Biomimicry: Robotic Bats Might Fill the Skies Soon

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According to a recent study, the manner in which bats flap their wings could actually be the source of inspiration for the upcoming designs of flying robots.

The researchers investigated the way the fruit bats made use of their wings for manipulating the air around them. By developing the correct understanding of the functioning of these processes in nature, the engineers could practically come up with the design of small flying robo machines called the micro air vehicles.

According to Danesh Tafti, from Virginia Tech, bats comprise of varied shapes and sizes of wings, which largely depend on their evolutionary function. The bats owing to their agile nature are capable enough to swiftly alter their flight path any moment, displaying great maneuverability for any sort of mid flight prey capture. Therefore, it is certainly very interesting to study their flight sequence.

Characteristics of the Fruit Bats

Fruit Bats along with their other species (which are above 1,000), comprise of wings that are made up of highly flexible and webbed membranes, which connect their fingers. A typical Fruit Bat weighs around an ounce (30 gms), and their completely extended wings roughly measure around 17 centimeters (6.7 inches) in length, as stated by Danesh Tafti.

The Research Highlights

To investigate the manner in which the bats flap their wings, a team of research scientists collected the measurements of the flying bats and made use of their specially designed software for analyzing the relationship between the movement of animals and airflow motion around their wings.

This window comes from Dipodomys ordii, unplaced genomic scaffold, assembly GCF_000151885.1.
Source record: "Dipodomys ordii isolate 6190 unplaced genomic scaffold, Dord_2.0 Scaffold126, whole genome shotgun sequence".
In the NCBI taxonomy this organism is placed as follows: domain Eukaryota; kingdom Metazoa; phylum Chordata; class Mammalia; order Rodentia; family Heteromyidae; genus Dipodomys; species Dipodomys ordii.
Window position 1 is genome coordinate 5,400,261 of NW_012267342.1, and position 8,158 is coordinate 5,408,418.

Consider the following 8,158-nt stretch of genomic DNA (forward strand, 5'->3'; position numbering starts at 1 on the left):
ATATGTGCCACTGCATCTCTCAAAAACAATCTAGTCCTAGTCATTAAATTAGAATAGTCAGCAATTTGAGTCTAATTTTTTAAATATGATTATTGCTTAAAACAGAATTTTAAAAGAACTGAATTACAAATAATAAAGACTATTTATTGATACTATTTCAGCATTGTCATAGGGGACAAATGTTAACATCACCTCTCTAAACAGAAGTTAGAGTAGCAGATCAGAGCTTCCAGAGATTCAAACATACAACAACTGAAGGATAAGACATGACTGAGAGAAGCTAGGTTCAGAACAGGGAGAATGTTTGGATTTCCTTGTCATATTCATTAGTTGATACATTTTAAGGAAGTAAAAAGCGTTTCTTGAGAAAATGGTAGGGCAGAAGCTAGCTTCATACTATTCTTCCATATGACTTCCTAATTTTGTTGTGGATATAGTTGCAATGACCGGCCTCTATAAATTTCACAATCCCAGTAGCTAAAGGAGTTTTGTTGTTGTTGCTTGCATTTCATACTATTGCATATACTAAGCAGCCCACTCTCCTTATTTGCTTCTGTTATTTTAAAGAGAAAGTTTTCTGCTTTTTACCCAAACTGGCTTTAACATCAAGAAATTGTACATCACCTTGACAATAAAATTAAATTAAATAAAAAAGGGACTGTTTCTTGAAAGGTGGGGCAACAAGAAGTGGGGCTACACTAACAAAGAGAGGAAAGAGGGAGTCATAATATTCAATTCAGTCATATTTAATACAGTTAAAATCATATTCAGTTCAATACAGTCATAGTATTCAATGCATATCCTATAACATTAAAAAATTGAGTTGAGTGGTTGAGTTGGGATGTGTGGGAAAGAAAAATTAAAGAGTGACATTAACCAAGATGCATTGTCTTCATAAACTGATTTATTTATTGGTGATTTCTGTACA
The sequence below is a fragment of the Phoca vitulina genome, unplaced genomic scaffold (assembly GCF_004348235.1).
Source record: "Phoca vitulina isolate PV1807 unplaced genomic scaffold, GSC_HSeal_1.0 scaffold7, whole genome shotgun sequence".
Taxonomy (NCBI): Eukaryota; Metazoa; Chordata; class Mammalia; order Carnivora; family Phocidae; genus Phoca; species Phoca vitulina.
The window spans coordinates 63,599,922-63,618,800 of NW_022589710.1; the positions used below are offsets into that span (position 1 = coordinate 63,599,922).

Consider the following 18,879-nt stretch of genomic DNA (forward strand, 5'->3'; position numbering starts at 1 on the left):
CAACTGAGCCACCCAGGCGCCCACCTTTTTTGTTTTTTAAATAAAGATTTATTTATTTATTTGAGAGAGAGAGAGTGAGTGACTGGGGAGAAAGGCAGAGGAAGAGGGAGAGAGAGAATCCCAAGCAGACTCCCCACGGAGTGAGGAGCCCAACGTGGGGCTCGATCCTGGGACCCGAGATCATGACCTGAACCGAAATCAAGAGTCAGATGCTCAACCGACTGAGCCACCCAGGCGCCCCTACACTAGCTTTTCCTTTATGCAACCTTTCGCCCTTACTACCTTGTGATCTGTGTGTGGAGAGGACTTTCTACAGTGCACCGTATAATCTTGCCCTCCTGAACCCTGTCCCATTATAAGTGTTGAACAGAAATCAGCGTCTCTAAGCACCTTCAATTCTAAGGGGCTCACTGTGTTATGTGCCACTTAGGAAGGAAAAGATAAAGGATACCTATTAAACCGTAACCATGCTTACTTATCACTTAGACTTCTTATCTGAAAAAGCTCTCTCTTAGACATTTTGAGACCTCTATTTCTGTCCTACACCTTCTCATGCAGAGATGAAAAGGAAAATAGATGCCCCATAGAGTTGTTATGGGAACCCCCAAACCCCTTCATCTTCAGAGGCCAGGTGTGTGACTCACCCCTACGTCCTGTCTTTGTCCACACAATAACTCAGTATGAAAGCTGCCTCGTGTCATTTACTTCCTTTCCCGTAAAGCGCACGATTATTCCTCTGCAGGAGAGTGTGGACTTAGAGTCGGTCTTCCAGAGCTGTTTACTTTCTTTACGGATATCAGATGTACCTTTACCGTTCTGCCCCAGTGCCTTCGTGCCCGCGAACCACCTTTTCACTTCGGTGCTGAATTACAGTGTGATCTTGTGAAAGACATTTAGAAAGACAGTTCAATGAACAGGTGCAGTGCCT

Surprisingly, the research revealed that bats were capable enough to alter the movement of their wings to amplify the forces triggered by their flapping. This signifies that a bat can comfortably increase the surface area of its wings by as much as 30% in order to efficiently maximize the conducive forces as it pushes downward. Similarly, a bat can effectively decrease the surface area of its wing by an equal amount as it eventually flaps upward, which results in minimizing the unconducive forces pushing down and helps keeping the bat agile mid flight.

The researchers state that by mimicking this flapping motion of the bats, the engineers could actually design highly efficient flying robots.

The Future

Kamal Viswanath, one of the lead researcher claimed that the next research would be conducted to explore deconstructing of the apparently complex motion of the bat wing into fairly simpler motions. This study would be imperative for designing of a bat-inspired flying robot.

Researchers are also expecting to explore the different wing motions that impact the force produced by the flying bat and not just the surface area of their wings.

Tafti stated that they would also try and explore many other wing motions of the bat including a level flight wing motion of a bat or the time when the bat is trying to maneuver swiftly. This research would be conducted to get justified answers to the many questions, such as – What are the key differences in the varied wing motions and how do they ultimately translate into air movements and the forces generated by the bats? And how can the researchers finally use this knowledge for controlling the flight of an autonomous flying vehicle?

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